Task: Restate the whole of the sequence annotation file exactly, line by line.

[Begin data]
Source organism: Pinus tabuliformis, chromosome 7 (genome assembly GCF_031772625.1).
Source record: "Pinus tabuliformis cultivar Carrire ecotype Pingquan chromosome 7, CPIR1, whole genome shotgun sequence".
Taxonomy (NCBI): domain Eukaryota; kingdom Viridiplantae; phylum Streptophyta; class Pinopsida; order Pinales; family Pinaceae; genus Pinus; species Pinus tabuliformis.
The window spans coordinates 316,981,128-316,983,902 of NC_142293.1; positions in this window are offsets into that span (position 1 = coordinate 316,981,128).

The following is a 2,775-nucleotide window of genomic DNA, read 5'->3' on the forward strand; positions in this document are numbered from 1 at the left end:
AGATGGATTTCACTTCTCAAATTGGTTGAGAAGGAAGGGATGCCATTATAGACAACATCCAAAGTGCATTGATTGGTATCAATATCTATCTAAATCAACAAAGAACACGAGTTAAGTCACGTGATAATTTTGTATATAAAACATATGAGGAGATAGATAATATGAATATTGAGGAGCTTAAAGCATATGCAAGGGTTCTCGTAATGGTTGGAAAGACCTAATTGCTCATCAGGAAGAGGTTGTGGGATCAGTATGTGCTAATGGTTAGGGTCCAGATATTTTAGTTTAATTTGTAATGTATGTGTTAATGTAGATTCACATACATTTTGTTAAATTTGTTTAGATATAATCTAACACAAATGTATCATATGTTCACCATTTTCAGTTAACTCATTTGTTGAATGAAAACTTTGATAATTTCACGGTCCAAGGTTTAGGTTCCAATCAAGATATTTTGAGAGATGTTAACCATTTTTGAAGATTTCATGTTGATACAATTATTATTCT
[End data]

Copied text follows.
Source organism: Pinus tabuliformis, chromosome 7 (genome assembly GCF_031772625.1).
Source record: "Pinus tabuliformis cultivar Carrire ecotype Pingquan chromosome 7, CPIR1, whole genome shotgun sequence".
Taxonomy (NCBI): domain Eukaryota; kingdom Viridiplantae; phylum Streptophyta; class Pinopsida; order Pinales; family Pinaceae; genus Pinus; species Pinus tabuliformis.
The window spans coordinates 316,981,128-316,983,902 of NC_142293.1; positions in this window are offsets into that span (position 1 = coordinate 316,981,128).

The following is a 2,775-nucleotide window of genomic DNA, read 5'->3' on the forward strand; positions in this document are numbered from 1 at the left end:
AGATGGATTTCACTTCTCAAATTGGTTGAGAAGGAAGGGATGCCATTATAGACAACATCCAAAGTGCATTGATTGGTATCAATATCTATCTAAATCAACAAAGAACACGAGTTAAGTCACGTGATAATTTTGTATATAAAACATATGAGGAGATAGATAATATGAATATTGAGGAGCTTAAAGCATATGCAAGGGTTCTCGTAATGGTTGGAAAGACCTAATTGCTCATCAGGAAGAGGTTGTGGGATCAGTATGTGCTAATGGTTAGGGTCCAGATATTTTAGTTTAATTTGTAATGTATGTGTTAATGTAGATTCACATACATTTTGTTAAATTTGTTTAGATATAATCTAACACAAATGTATCATATGTTCACCATTTTCAGTTAACTCATTTGTTGAATGAAAACTTTGATAATTTCACGGTCCAAGGTTTAGGTTCCAATCAAGATATTTTGAGAGATGTTAACCATTTTTGAAGATTTCATGTTGATACAATTATTATTCT